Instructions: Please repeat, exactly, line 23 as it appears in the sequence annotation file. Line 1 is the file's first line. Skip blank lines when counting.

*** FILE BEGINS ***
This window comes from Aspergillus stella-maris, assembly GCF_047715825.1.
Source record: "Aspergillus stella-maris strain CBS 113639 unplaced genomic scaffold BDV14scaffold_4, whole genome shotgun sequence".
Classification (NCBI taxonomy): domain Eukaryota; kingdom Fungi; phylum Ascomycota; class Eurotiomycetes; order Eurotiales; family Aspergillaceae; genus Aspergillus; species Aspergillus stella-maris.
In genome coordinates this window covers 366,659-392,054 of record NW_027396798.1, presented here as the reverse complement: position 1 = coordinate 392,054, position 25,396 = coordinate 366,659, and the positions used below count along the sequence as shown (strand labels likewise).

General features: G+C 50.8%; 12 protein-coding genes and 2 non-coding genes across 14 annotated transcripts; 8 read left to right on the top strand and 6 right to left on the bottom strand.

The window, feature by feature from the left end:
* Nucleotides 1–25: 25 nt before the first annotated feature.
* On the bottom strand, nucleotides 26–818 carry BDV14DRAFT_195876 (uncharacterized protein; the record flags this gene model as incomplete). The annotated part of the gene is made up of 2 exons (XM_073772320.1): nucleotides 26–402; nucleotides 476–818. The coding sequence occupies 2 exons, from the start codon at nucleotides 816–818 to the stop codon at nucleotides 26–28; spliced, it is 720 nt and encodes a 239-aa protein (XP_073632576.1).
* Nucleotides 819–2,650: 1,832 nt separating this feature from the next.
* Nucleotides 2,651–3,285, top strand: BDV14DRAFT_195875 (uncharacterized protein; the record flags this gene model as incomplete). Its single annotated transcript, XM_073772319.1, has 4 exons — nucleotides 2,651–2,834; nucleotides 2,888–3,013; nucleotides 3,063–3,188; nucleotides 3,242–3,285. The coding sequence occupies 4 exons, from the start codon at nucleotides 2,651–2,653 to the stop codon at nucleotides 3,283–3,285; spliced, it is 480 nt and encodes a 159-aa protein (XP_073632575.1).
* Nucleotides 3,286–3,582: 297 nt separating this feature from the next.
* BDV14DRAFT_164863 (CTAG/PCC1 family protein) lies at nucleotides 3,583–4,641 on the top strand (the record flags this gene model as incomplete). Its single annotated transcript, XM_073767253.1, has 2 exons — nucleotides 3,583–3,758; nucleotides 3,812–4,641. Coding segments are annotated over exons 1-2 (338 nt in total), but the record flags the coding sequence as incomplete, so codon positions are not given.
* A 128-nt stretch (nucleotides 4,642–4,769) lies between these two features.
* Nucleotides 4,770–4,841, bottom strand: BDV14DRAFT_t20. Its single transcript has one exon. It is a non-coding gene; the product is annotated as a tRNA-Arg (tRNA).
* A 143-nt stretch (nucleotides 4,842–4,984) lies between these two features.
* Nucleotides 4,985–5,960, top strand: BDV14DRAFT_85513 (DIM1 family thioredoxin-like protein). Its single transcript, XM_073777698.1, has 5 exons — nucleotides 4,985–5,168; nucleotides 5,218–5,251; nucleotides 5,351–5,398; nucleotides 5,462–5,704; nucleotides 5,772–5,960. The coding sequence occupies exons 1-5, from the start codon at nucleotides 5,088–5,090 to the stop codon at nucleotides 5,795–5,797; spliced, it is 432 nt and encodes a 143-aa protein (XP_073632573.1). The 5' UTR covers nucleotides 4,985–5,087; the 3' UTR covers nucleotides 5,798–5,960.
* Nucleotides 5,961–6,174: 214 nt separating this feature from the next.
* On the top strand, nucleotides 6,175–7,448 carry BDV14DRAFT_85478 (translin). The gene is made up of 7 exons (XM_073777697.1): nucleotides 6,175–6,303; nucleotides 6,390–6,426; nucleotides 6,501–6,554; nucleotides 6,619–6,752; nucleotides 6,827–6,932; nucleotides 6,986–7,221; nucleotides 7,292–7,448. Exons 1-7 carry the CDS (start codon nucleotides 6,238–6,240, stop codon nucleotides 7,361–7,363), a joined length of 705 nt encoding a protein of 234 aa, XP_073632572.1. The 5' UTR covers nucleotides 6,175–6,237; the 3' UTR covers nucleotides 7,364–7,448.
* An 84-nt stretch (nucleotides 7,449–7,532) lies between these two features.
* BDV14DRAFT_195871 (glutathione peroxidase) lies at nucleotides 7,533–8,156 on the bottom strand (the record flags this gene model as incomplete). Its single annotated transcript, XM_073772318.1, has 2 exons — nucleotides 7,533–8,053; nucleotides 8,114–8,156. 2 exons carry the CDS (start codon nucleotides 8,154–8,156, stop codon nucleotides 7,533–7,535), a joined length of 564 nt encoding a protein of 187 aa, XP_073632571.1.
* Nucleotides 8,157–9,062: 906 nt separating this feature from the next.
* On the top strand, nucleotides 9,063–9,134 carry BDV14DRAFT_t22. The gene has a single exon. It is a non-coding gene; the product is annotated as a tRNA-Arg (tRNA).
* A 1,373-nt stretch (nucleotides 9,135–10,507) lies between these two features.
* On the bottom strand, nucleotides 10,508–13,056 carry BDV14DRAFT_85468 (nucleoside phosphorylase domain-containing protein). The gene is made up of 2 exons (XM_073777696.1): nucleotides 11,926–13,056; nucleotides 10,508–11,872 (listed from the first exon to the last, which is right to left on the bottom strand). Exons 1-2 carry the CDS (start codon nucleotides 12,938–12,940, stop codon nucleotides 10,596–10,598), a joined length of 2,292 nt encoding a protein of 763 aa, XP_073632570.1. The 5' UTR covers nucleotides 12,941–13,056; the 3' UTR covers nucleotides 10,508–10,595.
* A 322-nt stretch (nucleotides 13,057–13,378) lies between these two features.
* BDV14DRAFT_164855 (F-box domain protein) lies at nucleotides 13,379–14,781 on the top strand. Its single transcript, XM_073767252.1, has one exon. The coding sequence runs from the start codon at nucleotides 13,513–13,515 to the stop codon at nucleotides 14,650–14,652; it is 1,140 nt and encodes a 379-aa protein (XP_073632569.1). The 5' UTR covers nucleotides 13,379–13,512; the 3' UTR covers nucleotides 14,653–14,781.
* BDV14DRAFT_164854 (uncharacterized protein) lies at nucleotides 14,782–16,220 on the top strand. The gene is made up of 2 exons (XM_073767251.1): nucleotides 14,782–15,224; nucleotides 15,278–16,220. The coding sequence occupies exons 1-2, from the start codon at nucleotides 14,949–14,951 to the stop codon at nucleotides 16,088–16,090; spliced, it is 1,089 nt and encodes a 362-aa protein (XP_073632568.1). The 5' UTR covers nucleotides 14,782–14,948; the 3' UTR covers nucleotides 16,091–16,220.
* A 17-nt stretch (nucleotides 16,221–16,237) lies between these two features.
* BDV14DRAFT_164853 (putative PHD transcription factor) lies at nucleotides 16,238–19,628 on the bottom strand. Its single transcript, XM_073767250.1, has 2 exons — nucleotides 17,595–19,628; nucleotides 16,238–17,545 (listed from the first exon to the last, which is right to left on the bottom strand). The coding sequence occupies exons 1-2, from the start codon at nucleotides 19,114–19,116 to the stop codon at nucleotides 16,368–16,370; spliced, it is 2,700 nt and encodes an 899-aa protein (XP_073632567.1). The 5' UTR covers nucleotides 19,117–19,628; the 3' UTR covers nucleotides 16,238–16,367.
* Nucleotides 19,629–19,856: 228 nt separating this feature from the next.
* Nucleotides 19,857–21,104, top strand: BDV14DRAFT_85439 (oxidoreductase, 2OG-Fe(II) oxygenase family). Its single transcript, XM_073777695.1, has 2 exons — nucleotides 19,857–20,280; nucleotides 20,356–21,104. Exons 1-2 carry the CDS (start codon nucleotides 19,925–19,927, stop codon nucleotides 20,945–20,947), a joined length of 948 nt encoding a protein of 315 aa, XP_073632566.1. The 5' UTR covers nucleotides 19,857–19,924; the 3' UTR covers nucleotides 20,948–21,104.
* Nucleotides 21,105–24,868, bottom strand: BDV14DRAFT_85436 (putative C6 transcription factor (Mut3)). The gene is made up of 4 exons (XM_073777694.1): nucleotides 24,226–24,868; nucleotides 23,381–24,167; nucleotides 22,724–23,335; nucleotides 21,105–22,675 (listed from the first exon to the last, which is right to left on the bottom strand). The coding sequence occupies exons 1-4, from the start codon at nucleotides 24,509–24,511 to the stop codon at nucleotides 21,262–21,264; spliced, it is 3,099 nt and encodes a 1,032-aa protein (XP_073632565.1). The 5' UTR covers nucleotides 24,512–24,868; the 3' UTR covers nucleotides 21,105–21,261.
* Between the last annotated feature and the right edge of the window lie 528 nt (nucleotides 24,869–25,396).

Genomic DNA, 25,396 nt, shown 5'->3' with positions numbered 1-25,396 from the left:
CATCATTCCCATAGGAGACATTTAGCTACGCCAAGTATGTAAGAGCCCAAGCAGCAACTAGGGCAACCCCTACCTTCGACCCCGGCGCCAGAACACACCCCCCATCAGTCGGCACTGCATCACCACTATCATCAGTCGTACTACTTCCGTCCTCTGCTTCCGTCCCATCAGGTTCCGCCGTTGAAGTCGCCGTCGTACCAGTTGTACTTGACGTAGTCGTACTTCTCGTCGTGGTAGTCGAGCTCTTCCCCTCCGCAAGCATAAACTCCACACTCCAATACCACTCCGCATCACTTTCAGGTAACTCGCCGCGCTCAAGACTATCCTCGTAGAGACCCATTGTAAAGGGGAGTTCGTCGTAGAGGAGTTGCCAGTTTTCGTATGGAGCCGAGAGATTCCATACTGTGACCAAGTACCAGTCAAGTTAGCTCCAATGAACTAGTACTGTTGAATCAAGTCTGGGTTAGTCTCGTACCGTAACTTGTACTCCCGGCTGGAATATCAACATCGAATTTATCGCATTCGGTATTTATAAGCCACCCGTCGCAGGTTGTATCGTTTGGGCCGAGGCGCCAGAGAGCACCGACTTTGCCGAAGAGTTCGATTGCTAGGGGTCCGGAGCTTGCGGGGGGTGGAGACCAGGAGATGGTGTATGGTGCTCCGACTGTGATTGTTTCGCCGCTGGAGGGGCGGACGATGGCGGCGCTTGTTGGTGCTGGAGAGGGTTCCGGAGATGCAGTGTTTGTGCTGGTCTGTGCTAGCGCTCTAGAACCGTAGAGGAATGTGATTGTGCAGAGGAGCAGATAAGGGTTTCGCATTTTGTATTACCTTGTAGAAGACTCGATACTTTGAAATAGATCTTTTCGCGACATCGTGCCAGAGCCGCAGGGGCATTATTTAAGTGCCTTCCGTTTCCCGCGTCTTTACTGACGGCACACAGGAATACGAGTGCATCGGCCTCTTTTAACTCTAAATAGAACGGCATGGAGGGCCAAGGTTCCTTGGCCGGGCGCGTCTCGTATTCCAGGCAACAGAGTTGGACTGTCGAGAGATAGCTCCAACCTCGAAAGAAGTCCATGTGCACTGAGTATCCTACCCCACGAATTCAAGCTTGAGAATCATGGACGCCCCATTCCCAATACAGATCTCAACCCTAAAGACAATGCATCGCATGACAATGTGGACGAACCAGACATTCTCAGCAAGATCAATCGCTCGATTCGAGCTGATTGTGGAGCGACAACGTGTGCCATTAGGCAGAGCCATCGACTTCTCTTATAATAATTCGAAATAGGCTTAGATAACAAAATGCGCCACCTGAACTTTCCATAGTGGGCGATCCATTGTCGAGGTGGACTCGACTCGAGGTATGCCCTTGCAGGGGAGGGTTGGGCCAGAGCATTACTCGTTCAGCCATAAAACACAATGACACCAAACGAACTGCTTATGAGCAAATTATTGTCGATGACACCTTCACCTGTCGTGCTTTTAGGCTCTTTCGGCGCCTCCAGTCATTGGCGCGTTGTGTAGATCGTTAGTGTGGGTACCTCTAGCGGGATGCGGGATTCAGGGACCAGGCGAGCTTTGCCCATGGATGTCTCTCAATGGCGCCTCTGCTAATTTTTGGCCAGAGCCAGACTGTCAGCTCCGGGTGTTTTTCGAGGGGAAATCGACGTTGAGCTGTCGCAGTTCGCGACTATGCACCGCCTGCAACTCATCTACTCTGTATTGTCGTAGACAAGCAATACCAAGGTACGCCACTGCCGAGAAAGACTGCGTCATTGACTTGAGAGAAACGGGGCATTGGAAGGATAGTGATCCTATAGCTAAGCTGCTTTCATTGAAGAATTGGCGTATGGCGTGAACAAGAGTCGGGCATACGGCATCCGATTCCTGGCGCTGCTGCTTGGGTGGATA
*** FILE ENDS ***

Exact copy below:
* A 1,373-nt stretch (nucleotides 9,135–10,507) lies between these two features.